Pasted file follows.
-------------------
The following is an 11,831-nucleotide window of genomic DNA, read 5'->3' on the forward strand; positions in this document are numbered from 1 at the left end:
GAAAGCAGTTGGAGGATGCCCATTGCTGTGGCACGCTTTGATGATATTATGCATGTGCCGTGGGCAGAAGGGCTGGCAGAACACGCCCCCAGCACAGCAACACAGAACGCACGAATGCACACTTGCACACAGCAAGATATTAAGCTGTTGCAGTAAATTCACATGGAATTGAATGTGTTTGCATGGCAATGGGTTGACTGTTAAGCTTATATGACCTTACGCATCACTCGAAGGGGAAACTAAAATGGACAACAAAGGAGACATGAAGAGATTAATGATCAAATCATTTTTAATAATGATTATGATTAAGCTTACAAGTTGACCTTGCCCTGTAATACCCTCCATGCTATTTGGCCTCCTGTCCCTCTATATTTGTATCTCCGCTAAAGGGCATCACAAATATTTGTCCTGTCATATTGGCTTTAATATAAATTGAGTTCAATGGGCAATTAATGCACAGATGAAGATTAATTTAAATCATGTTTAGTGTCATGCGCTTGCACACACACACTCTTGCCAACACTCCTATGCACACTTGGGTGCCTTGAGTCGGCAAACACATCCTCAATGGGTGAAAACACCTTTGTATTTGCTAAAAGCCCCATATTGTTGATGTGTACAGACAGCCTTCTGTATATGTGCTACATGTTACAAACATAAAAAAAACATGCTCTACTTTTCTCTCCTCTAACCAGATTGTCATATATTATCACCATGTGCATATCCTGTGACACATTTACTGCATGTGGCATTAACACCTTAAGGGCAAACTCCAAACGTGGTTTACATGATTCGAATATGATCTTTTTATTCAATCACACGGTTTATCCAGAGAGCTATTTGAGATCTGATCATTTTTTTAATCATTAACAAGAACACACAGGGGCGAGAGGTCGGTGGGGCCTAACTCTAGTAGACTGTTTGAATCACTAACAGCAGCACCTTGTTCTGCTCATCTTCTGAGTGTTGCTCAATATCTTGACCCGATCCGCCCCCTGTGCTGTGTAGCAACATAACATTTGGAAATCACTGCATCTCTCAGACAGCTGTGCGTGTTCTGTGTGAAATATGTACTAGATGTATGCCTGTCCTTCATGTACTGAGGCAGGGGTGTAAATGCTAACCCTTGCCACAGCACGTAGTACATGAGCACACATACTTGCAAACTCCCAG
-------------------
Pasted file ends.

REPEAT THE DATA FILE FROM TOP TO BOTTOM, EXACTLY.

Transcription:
The following is an 11,831-nucleotide window of genomic DNA, read 5'->3' on the forward strand; positions in this document are numbered from 1 at the left end:
GAAAGCAGTTGGAGGATGCCCATTGCTGTGGCACGCTTTGATGATATTATGCATGTGCCGTGGGCAGAAGGGCTGGCAGAACACGCCCCCAGCACAGCAACACAGAACGCACGAATGCACACTTGCACACAGCAAGATATTAAGCTGTTGCAGTAAATTCACATGGAATTGAATGTGTTTGCATGGCAATGGGTTGACTGTTAAGCTTATATGACCTTACGCATCACTCGAAGGGGAAACTAAAATGGACAACAAAGGAGACATGAAGAGATTAATGATCAAATCATTTTTAATAATGATTATGATTAAGCTTACAAGTTGACCTTGCCCTGTAATACCCTCCATGCTATTTGGCCTCCTGTCCCTCTATATTTGTATCTCCGCTAAAGGGCATCACAAATATTTGTCCTGTCATATTGGCTTTAATATAAATTGAGTTCAATGGGCAATTAATGCACAGATGAAGATTAATTTAAATCATGTTTAGTGTCATGCGCTTGCACACACACACTCTTGCCAACACTCCTATGCACACTTGGGTGCCTTGAGTCGGCAAACACATCCTCAATGGGTGAAAACACCTTTGTATTTGCTAAAAGCCCCATATTGTTGATGTGTACAGACAGCCTTCTGTATATGTGCTACATGTTACAAACATAAAAAAAACATGCTCTACTTTTCTCTCCTCTAACCAGATTGTCATATATTATCACCATGTGCATATCCTGTGACACATTTACTGCATGTGGCATTAACACCTTAAGGGCAAACTCCAAACGTGGTTTACATGATTCGAATATGATCTTTTTATTCAATCACACGGTTTATCCAGAGAGCTATTTGAGATCTGATCATTTTTTTAATCATTAACAAGAACACACAGGGGCGAGAGGTCGGTGGGGCCTAACTCTAGTAGACTGTTTGAATCACTAACAGCAGCACCTTGTTCTGCTCATCTTCTGAGTGTTGCTCAATATCTTGACCCGATCCGCCCCCTGTGCTGTGTAGCAACATAACATTTGGAAATCACTGCATCTCTCAGACAGCTGTGCGTGTTCTGTGTGAAATATGTACTAGATGTATGCCTGTCCTTCATGTACTGAGGCAGGGGTGTAAATGCTAACCCTTGCCACAGCACGTAGTACATGAGCACACATACTTGCAAACTCCCAG